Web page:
Still, unsalted butter rarely means you don't want any salt in the dish, just that you want to control it very precisely.

  29. Anonymous says:

    I ABSOLUTELY love any type of cobbler especially peach..and thought no one could make cobbler like my grandmother..who is now deceased..but I recently found a recipe in a taste of home magazine for a SOUR CREAM PECAN PEACH COBBLER..It was delicious and only lasted long enough for it to COOL..but I have never peeled my peaches before making my peach cobblers..and I will definetly try this recipe..

  30. Made this recipe night before last. This is the only peach cobbler recipe I will use EVERY AGAIN! It's sooooooo wonderful!!! Thank you!!!

  31. What a great recipe! Great=simple+delicious:) I made it tonight with apricots…YUM. I eased up on the sugar due the amount of fruit I had on hand, and it turned so tangy and sweet. This being my first cobbler, I must admit I was too proud of myself as well. Thank you, Drew, this is such a tasty way not to waste fruit (and $$$).

  32. Kimberly, apricots are tiny, aren't they? I'll bet pitting all of them was a royal pain.

  33. it did take a bit longer than anticipated, but the final product was too yummy not to repeat at some point. the boiling water/cold water step was invaluable. although one stubborn one had to be stabbed:)

  34. LOVED this recipe!! took a little longer to bake in the oven than instructed but sooooo delicious when done!

    thank you for the bragging rights of having made this from scratch!

  35. Michelle, cooking time is always more a guideline than an exact science. Everything from the temperature of the food when it goes in, to the thickness of the pan or dish it's cooked in makes a difference. Glad it came out okay for you.

  36. Yumo!!! That looks so good! I can't wait to try out this recipe thanks so much for sharing!!! :)

  37. Thanks you so much for providing an easy delicious recipe. I tried this recipe for the first time on November 15th and family just raved about it. I've made seven since that day and I'm making two for Thanksgiving!

  38. I love how there are pictures for each step. It is very helpful for a novice like myself when it comes to not know what something is supposed to look like. I just made your banana cake which was delicious and I am going to try this next. I think I will add a little nutmeg for some spice.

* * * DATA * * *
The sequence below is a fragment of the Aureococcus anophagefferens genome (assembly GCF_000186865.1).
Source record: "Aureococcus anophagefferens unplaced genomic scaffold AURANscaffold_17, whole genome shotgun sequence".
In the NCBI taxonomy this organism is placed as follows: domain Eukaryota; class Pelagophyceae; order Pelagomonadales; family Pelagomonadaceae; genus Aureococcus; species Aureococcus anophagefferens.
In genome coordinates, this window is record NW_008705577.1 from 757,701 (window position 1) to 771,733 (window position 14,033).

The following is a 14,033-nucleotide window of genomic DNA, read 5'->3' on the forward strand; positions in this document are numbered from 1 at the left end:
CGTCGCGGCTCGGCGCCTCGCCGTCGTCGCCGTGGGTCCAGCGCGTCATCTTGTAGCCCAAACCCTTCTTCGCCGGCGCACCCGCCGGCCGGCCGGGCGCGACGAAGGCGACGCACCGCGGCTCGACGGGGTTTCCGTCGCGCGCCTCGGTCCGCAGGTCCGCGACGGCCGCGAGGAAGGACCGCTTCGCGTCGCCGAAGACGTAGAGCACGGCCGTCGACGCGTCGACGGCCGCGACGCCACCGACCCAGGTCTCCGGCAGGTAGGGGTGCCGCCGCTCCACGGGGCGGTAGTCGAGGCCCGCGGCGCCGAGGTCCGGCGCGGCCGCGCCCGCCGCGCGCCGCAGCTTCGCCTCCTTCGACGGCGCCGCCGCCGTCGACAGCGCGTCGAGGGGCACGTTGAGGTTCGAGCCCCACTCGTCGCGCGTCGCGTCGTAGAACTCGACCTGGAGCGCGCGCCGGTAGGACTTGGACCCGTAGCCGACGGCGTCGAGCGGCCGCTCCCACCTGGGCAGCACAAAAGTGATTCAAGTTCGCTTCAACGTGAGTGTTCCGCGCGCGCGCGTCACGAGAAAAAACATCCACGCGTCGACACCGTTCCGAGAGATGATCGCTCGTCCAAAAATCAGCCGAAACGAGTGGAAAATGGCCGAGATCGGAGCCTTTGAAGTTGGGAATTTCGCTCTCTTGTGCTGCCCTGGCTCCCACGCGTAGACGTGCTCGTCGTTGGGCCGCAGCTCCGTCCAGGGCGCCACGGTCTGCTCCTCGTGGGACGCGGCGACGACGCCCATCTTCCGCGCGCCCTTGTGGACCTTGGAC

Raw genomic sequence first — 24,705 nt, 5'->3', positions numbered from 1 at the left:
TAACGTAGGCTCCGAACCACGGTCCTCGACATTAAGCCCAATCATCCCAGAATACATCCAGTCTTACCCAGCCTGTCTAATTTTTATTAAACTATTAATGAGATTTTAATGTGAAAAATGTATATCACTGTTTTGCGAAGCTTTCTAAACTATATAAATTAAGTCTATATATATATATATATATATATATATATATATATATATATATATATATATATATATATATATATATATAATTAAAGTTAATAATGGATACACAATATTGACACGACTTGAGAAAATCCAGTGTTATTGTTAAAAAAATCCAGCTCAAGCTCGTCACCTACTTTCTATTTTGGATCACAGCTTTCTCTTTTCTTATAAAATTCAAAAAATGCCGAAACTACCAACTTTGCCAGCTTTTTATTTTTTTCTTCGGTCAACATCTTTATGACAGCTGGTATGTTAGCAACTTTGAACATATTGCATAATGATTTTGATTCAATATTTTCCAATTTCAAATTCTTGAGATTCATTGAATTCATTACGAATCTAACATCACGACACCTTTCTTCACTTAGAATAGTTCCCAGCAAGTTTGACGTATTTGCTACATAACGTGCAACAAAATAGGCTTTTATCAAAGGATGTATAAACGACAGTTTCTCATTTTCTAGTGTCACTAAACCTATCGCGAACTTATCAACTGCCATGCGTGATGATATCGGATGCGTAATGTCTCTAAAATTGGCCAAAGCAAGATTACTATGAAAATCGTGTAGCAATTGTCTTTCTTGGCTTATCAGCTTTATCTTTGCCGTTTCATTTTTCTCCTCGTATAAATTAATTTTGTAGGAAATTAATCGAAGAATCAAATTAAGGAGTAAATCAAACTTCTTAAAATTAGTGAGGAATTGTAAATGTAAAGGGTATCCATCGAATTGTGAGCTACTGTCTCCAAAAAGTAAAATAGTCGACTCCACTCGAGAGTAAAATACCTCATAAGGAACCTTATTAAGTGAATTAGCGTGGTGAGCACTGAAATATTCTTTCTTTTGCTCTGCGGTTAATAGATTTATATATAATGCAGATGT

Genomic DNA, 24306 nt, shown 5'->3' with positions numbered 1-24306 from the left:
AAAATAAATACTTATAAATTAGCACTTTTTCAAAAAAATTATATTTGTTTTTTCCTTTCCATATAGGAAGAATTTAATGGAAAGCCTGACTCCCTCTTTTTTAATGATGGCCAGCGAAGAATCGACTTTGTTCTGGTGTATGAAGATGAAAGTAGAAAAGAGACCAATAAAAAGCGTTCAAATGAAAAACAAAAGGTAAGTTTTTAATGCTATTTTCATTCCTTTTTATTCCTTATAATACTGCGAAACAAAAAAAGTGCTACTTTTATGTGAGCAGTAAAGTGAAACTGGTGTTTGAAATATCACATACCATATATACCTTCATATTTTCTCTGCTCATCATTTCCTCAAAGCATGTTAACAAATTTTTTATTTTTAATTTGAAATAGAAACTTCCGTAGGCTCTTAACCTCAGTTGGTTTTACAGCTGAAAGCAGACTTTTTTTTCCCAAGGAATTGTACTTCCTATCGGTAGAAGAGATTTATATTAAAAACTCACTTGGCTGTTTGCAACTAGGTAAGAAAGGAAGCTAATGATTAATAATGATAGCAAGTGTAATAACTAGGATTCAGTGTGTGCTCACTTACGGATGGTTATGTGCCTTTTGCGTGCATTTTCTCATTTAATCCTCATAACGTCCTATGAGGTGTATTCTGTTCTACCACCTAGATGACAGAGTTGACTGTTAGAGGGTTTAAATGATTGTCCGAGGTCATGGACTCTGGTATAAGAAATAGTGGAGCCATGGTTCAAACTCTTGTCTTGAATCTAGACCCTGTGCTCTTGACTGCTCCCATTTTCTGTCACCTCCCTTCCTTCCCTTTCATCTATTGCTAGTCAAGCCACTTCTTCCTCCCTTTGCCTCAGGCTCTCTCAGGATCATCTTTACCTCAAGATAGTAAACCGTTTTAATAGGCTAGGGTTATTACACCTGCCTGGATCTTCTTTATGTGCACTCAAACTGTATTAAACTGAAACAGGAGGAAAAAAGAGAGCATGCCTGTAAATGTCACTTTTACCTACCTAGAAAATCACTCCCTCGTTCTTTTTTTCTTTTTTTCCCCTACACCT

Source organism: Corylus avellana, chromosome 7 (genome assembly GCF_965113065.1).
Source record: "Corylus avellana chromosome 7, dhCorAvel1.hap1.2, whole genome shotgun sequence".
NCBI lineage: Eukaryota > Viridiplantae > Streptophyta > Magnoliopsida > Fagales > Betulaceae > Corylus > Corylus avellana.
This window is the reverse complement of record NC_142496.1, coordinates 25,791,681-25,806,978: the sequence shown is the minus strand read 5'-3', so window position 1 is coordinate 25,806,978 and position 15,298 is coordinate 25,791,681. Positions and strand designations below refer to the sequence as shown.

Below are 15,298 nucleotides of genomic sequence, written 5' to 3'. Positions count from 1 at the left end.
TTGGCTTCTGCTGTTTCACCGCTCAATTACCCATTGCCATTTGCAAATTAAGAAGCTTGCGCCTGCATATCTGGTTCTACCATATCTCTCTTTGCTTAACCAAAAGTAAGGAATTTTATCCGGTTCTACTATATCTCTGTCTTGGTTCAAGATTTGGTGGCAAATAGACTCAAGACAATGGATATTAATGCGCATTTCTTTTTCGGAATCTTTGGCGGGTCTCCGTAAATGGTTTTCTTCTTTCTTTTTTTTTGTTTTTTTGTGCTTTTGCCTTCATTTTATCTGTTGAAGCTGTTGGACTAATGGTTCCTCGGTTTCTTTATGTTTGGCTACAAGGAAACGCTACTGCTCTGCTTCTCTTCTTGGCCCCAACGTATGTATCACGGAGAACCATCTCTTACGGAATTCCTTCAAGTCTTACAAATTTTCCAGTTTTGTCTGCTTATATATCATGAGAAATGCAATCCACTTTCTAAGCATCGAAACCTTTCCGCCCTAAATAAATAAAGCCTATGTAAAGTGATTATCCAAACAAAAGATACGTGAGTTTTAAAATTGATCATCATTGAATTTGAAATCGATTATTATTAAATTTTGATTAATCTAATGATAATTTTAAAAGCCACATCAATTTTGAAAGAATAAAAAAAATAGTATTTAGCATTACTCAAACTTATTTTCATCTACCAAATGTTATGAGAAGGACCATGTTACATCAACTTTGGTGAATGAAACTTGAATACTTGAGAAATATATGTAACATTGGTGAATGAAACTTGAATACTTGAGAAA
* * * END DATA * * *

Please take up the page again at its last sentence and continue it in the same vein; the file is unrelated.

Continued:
39. This is just the best cobbler recipe. I’m a mediocre cook at best, and this is so darned easy! I’ve made it with a different fruit every night this week and it comes out perfect every single time. Tonight cherries!

  40. I’m cooking this today along with Emily’s Creamy Cheesecake. This is such a cool blog.

  41. Looks delicious! Looking forward to making this.

  42. Mmm, I want to try this with plums when they’re in season.

  43. Love some peach cobbler but blackberry is my fav. When I was younger, we had some family friends who had blackberry farm next to our farm. It’s all covered by houses now.. I miss it so much. Thanks for the recipe!

  44. I hears someone say once that peach cobbler needs vanilla, nutmeg, and cinnamon. Have you tried it that way? Also, would canned peaches be okay? The peaches here are not in season yet.

  45. Destiny, you can use canned peaches, but don’t add the same amount of sugar. Most peaches are canned in “light syrup”, which is corn syrup. I’m sure they’ll already be sweet enough for you.

    As for the other flavors, I don’t think this “needs” anything else at all. I’m sure they would taste fine, but don’t think they’re a requirement.

  46. Destiny says:

    :) http://i40.tinypic.com/25675w6.jpg

    my family and i hate peach cobbler but they loved this recipe with some changes. i added the cinnamon because they all love it. my boyfriend mentioned proposing after it

  47. I will definitely try this with peaches when they come in season. In the meantime, I am all over rhubarb so will have a go at that. Have been making a lot of rhubarb crisps recently.

  48. This was my first time ever making peach cobbler. It came out fantastic. I doubled the recipe and added cinnamon to the fruit and the batter. My neighbor just brought back her bowl and complimented me on it.
    Thanks
    Denise

  49. Ok. Not much of a cook, but nobody around here likes cobbler like I do so I figured I better do it for myself. Absolute failure. The first time I made this the crust wasn’t quite done, but looked like it was on the verge of burning on top, so I lowered the heat this time and it was even worse. Still dark on top, goo underneath. Any ideas?

  50. Brian, this has always worked for me. Let me see if I can find any tips for you.

    • I really appreciate it. My mom never made cobbler like this, she always used biscuits or something. I don’t remember where I had a cobbler like this, but I’ve always thought that this is what a cobbler looks like and am dying to get it to work right. . Thanks.